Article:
That night my friend Rachel and I went out for gelato (because who doesn't love a late night gelato run?) only to discover that our local gelataria was closed. In a moment of weakness (or perhaps stubbornness) we decided to take a bus the altroarno (other side of the river) to get gelato at one of my favorite places, Santa Trinita. I had my usual favorite, Nocciola (hazelnut) and I tried a sesame flavor, which tasted a lot like peanut butter. We then proceeded to get lost on the way back, and the wrong bus, a tram, and a fifteen minute walk later, we were home.

On Tuesday I got coffee with one of my favorite professors from Coe, who is on sabbatical in Florence. We had one of those meandering, wide ranging conversations that lasted long after we had finished our cappuccinos. One of the things I love about her is her unyielding enthusiasm. Every time I talk to her it's like some sort of well has been filled, and I'm suddenly bursting with curiosity about everything. (Which, in a perfect world, is how all teachers should make you feel).

I left the coffee shop around 6pm, which I've decided, is my favorite time of day in Florence. The sky was a delicate, translucent blue, tinged with gold. As I walked towards Santa Maria Novella I heard a cacophony of sound. When I finally made it to the piazza I discovered the source. In the courtyard of the church were hundreds, probably thousands of birds. They filled the trees until there were more feathers and than leaves, and they wheeled through the sky in undulating black clouds. I probably stood there for at least ten minutes, just marveling. If you ever come to Florence, take a walk at magic hour. You will find a city transformed.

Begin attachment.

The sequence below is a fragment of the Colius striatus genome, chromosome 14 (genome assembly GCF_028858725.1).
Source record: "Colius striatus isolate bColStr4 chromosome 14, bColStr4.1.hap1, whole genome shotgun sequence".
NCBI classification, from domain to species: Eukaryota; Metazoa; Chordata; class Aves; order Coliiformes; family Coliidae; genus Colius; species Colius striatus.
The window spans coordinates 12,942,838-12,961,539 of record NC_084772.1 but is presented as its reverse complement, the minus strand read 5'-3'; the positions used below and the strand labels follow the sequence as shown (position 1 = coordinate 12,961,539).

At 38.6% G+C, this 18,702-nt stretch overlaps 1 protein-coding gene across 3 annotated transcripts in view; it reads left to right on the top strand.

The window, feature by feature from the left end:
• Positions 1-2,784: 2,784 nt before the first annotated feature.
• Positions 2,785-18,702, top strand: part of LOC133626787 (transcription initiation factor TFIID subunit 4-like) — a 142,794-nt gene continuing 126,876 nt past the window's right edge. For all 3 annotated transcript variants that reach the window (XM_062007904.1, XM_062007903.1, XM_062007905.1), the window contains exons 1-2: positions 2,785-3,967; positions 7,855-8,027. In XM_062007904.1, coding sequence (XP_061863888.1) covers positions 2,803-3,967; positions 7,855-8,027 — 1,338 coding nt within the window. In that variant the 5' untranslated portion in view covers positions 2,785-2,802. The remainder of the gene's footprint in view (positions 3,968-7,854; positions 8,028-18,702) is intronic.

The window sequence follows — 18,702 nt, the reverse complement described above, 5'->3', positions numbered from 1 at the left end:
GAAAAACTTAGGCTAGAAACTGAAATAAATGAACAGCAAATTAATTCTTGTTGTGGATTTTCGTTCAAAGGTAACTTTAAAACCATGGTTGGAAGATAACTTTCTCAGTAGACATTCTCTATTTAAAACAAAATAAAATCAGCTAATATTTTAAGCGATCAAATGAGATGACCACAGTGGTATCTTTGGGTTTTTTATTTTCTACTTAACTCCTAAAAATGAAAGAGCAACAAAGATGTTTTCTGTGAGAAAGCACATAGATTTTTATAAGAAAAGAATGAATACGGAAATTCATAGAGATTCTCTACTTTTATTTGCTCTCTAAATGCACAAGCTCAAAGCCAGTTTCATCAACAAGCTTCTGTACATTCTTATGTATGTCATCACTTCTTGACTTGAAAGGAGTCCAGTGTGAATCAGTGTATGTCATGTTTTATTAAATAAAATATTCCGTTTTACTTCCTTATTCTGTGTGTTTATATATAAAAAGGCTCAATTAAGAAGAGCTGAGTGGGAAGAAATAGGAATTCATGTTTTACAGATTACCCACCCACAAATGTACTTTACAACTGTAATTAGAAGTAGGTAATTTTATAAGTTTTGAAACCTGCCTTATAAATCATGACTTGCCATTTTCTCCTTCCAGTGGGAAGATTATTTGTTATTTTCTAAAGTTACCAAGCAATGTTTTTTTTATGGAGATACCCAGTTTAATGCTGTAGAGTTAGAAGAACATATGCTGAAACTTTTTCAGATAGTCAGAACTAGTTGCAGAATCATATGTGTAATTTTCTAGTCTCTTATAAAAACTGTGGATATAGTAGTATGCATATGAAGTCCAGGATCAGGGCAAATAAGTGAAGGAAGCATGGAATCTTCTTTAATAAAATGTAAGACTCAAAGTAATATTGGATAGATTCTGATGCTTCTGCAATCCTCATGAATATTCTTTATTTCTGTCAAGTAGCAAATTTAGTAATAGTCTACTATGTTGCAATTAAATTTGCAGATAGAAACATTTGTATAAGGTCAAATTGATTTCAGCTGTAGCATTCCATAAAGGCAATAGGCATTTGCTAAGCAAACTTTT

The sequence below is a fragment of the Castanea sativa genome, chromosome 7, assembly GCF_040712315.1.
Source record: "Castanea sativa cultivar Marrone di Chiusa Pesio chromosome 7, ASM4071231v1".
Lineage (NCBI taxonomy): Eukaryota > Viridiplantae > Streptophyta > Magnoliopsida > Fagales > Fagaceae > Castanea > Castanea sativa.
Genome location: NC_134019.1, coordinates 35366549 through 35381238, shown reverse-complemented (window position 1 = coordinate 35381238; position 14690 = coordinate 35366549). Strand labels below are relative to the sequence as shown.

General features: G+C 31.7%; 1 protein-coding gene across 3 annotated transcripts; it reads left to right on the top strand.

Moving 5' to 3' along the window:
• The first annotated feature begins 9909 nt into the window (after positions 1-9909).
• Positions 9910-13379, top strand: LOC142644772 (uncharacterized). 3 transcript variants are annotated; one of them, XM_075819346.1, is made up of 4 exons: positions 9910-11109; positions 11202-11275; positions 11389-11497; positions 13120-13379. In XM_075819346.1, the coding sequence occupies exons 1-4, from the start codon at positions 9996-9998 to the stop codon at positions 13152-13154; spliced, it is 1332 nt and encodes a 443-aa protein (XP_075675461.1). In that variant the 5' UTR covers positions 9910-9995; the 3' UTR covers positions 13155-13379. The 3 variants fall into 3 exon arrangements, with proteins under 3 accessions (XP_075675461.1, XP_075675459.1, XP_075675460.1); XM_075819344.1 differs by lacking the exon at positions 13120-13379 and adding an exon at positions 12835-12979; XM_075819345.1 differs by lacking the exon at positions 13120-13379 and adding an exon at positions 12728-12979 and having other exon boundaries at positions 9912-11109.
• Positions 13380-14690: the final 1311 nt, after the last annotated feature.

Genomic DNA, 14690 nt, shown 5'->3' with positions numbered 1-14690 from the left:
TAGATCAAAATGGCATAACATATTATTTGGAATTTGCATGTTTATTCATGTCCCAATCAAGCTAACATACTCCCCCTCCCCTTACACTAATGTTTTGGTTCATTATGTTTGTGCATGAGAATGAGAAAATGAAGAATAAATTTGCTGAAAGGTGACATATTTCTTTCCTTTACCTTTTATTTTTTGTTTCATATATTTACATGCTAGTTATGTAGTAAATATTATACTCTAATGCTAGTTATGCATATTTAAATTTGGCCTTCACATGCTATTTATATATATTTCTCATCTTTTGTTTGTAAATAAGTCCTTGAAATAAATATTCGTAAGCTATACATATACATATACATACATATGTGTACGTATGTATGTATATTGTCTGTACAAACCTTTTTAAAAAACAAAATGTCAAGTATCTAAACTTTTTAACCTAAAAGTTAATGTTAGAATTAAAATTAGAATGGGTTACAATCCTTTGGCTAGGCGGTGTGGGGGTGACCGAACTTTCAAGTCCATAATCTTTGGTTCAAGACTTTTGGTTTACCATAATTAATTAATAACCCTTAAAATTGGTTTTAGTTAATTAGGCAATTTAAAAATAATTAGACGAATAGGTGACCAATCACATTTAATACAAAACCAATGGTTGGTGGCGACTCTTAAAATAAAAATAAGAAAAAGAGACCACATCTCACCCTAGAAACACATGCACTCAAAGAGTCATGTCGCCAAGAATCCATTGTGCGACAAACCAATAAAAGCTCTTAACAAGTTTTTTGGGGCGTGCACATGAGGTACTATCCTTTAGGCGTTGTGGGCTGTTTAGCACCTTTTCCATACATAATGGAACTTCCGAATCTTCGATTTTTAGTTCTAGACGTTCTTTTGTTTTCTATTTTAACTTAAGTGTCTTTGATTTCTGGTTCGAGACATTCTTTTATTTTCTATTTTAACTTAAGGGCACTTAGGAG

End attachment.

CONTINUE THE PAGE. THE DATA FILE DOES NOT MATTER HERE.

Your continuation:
I don't go out much at night, mainly because after two hours of drawing and eating a two course meal for dinner I'm pretty much exhausted. (Unless, of course, there's gelato involved ;)) Wednesday, though, I decided to go out with friends. We chose a touristy bar in the center of town, with craft beer and live jazz on Wedenesdays. The musicians had set up in the basement, and the crowd (of maybe 20 people at most) was half band members and friends and of the band. The musicians rotated throughout the night, and innocent looking people from the audience would suddenly join in, pulling a trumpet or a guitar out of a case at their feet. It was fascinating to watch them improvise up close, with the trumpet player signaling just slightly when to switch solos or when to go into the final stretch of the song. It all flowed together seamlessly. Amazing.

Friday was the first day in a while that it's been relatively sunny and warm. I didn't even need to wear my heavy coat. We decided to take advantage of the nice weather and head to the Boboli Gardens, a place I've been wanting to visit since arriving in Florence. In my own excited words (ones my friends won't let me forget), it was "like all of my Secret Garden dreams on crack!" Which is true, it was. There's something beautifully melancholic about a garden, especially one that isn't quite in bloom yet. You wander through a maze of hedges and trees, stumble across statuary half hidden by vines, and walk around perfectly still reflecting pools. Walking into a large garden is like entering another world. One where the drum of traffic fades into the background, and tiny, cramped sidewalks transform into a wide dirt paths.

One of the things I love about my friends is that we can go from contemplative and philosophical to perfectly silly in about five seconds flat. I think that it's possible to marvel at the beauty of a statue AND take a selfie with it. And my goodness, we took a lot of selfies. I'll just leave some of these here:

Over all, my Boboli Garden experience was equal parts tranquil and exciting, and we could not have picked a more perfect day to go. I've been told I MUST also visit the Bardini Gardens, so hopefully I will make it there sometime this week.